Romania bans Russian ships from its ports from Sunday – Ukraine invasion

Romania bans Russian ships from its ports from Sunday – Ukraine invasion

Romania has banned Russian-flagged ships from entering its Black Sea and Danube ports from Sunday, the official Russian agency TASS said today.

According to the Romanian Maritime Administration, Russia is in line with sanctions imposed by the European Union (EU) on Russia for attacking Ukraine on 24 February.

“With effect from April 17, 2022, at 00:00, entry into Romanian ports is prohibited for any ship registered under the Russian flag, including vessels that have changed the Russian flag to the flag of another state or have Changed registration in Russia. Registration in another state after February 24, 2022”, announced the Romanian authority.

According to Romanian television and the same source cited by the Russian agency, the ban also applies to yachts and pleasure craft.

Exceptions will be made only for ships whose crew is in need of humanitarian assistance or ships transporting energy, agricultural and food products to EU countries.

With this decision, Romania is implementing measures adopted by the European Union on March 8, tightening sanctions against Russia.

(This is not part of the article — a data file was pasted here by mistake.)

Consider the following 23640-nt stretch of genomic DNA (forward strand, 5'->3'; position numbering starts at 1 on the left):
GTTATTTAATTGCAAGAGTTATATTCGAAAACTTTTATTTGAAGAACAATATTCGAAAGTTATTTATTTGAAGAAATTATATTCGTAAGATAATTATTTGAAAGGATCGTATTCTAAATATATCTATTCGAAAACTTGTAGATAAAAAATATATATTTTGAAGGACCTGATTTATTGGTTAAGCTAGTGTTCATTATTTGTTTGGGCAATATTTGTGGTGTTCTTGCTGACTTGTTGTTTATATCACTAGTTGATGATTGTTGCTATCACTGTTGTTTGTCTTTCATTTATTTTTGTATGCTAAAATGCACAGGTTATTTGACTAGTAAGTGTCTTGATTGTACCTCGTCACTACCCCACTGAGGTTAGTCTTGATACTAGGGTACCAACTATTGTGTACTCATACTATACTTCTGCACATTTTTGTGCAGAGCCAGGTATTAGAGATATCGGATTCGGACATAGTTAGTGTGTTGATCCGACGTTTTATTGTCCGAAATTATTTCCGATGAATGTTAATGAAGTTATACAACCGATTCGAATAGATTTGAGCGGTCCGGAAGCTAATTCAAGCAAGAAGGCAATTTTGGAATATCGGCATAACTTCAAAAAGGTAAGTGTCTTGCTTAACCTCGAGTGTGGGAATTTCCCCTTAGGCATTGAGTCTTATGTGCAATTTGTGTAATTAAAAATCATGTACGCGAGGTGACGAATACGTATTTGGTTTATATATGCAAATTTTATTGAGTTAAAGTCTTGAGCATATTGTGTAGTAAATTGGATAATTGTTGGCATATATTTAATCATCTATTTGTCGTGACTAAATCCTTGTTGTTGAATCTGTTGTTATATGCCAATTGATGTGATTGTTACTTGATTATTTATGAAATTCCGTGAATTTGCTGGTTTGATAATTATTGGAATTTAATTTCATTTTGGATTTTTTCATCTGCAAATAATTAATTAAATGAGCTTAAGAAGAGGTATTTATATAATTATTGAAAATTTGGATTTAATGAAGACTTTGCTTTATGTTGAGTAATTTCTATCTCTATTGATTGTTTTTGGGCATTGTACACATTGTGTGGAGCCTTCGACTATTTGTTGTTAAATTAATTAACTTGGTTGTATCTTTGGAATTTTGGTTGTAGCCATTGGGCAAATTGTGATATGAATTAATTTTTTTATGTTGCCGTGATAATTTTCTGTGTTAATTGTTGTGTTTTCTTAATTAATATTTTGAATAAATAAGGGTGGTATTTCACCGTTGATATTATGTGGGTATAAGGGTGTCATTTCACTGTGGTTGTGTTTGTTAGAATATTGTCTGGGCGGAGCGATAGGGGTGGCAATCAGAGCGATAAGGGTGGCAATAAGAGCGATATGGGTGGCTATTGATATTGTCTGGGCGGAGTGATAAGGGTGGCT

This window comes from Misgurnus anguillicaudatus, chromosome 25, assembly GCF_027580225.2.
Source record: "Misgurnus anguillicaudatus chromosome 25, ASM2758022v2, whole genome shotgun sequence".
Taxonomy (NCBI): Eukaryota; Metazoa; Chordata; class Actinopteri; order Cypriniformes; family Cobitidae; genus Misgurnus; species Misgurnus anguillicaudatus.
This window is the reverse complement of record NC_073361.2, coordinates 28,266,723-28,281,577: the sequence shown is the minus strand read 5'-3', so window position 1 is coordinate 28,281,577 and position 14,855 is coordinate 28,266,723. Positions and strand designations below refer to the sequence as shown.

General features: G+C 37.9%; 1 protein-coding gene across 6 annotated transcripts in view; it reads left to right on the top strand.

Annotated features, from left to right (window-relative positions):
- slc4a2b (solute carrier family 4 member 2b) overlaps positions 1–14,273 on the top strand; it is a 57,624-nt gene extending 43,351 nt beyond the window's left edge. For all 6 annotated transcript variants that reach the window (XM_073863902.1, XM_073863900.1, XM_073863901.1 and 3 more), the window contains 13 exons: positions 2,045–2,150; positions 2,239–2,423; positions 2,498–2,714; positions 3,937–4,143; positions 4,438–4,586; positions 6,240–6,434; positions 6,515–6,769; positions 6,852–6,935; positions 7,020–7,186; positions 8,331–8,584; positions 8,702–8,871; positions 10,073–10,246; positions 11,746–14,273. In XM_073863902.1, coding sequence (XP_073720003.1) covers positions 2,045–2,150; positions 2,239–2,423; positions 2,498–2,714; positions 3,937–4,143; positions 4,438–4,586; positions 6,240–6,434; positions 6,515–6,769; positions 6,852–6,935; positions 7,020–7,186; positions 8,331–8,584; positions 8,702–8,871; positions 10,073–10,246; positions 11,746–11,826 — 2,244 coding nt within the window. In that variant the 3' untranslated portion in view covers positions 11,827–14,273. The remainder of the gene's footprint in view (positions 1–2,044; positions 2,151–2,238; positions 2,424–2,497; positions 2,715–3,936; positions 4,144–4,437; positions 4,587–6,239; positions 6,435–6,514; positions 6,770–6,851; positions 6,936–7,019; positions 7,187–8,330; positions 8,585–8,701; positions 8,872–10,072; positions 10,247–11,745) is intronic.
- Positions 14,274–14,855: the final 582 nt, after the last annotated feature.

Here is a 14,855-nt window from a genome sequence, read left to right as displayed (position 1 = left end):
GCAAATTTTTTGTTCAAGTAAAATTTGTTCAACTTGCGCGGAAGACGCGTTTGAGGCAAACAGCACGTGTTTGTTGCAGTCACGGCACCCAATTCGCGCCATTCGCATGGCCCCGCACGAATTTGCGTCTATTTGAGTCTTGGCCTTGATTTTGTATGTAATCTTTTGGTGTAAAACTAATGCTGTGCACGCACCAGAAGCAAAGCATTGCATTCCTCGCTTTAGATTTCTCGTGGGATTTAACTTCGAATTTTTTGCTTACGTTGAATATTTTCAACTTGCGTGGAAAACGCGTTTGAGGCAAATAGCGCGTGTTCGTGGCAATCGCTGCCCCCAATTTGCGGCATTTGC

The new package also includes sanctions on Russian and Belarusian road freight operators in the EU, with the exception of “agriculture and food products, humanitarian aid and energy”, according to the European Commission.

The EU’s fifth sanctions package includes a ban on imports of Russian coal and other solid fossil fuels, a ban on exports to Russia, especially high-tech goods, up to €10 billion and new sanctions against banks.

After the 2004 expansion, Romania became a member of the European Union in 2007, along with Bulgaria, which included Slovenia, Slovakia, Estonia, Latvia, Lithuania, Hungary, Malta, Poland, the Czech Republic and Cyprus.

In addition to EU restrictive measures, Russia has been subject to economic and financial sanctions from countries such as the United States, the United Kingdom, Japan or traditionally neutral Switzerland.

About the author: Sarah Gracie

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